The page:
Common Law Marriage, Domestic Partners And Cohabitation


With divorce rates continuing to climb, people in committed long-term relationships may shy away from conventional legal marriages for any number of reasons. While people may feel this is their right, the legal status of unmarried people who live together in Florida is far from clear, which can cause huge problems during major life events such as deaths, healthcare crises and breakups. 

Common law marriage not recognized

Unlike a number of other states, Florida has explicitly chosen not to embrace a doctrine called common law marriage under which people who live together for specified durations of time are treated as if they had married officially. In states that recognize common law marriages, those who are married under common law enjoy various rights and benefits, not least of all the legal recognition of their union for purposes of property distribution after death, support payments after breakups and standing in child custody matters. Florida couples have no claim to any of these rights under common law marriage.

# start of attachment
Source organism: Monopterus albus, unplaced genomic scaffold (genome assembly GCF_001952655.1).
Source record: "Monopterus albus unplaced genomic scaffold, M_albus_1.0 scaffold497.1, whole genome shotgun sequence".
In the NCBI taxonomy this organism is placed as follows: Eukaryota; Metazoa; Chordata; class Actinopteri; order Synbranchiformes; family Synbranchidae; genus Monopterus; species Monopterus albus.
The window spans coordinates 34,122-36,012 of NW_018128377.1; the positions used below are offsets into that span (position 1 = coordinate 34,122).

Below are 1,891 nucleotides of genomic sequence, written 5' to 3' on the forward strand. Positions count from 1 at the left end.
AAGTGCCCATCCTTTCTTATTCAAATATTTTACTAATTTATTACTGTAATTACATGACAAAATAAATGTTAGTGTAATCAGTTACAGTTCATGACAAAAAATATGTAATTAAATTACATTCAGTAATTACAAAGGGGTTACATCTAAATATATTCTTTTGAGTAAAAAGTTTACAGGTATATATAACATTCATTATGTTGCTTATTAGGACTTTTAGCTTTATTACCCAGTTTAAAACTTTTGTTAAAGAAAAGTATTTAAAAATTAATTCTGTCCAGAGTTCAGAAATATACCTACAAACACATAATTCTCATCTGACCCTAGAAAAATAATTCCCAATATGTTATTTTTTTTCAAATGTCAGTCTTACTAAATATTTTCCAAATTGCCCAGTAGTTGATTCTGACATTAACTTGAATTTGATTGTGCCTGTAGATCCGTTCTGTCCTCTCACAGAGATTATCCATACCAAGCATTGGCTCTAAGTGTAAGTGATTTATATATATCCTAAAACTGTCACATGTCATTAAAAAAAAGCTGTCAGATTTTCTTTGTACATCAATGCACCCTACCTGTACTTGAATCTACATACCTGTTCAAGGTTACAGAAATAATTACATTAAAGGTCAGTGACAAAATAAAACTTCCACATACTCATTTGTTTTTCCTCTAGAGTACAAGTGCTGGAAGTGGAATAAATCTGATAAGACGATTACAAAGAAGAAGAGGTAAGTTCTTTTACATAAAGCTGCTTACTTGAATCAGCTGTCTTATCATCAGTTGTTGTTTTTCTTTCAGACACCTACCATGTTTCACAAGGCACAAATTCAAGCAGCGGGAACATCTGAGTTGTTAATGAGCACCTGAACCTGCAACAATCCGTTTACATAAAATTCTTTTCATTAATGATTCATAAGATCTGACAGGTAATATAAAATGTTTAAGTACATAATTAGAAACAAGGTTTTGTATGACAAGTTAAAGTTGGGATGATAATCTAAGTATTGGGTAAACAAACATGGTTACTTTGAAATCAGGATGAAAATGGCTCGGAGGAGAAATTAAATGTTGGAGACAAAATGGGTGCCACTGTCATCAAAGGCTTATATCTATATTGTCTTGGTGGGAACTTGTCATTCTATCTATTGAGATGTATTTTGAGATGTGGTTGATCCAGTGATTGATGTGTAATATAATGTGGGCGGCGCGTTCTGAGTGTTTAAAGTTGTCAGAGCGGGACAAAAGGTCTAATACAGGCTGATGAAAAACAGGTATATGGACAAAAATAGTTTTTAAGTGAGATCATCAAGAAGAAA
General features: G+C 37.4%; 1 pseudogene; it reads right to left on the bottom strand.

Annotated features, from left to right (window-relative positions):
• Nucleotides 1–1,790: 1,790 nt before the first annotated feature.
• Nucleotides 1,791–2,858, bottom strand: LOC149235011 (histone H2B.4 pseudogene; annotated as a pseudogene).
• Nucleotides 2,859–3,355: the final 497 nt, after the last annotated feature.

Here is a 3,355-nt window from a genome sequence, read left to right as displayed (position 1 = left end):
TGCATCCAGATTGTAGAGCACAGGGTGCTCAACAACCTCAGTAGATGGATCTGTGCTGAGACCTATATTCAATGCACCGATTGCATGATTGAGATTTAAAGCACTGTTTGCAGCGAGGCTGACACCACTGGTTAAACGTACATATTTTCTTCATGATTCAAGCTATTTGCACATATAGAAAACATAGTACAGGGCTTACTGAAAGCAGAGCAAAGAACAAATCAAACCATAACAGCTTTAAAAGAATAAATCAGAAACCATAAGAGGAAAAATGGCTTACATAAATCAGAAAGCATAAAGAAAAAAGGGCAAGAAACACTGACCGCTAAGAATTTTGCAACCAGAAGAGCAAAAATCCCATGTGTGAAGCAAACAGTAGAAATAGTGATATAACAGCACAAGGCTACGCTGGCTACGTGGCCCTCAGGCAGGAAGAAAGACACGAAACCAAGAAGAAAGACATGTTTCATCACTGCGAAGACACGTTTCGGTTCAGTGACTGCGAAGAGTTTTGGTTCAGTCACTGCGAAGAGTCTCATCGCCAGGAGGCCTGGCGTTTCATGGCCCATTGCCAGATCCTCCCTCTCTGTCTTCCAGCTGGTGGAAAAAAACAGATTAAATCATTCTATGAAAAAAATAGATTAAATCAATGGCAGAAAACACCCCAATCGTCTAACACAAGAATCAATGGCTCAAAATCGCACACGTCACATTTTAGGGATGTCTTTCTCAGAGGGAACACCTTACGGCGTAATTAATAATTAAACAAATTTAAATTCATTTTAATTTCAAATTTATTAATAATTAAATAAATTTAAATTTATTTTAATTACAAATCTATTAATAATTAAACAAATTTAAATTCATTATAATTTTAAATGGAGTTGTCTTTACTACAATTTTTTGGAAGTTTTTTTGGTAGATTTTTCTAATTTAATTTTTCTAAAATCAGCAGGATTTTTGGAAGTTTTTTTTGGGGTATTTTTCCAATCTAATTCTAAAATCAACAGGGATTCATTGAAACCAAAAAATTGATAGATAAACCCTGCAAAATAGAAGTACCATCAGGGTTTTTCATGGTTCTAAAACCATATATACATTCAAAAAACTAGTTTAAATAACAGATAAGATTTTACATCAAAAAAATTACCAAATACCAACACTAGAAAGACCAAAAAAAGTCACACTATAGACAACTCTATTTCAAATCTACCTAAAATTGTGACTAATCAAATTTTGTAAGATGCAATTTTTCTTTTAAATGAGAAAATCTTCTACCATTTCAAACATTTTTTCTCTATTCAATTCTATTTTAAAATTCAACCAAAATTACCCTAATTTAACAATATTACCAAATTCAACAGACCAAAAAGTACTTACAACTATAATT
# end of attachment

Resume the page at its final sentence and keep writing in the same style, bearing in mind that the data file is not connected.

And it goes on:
Domestic registries

In many counties and municipalities in Florida, domestic partnership registries have been instituted through which unmarried couples can officially record their union. Such registries are designed to provide rights such as:

  • Visiting partners in hospitals, jails and mental institutions
  • Emergency notification
  • Disposal of remains in the event of death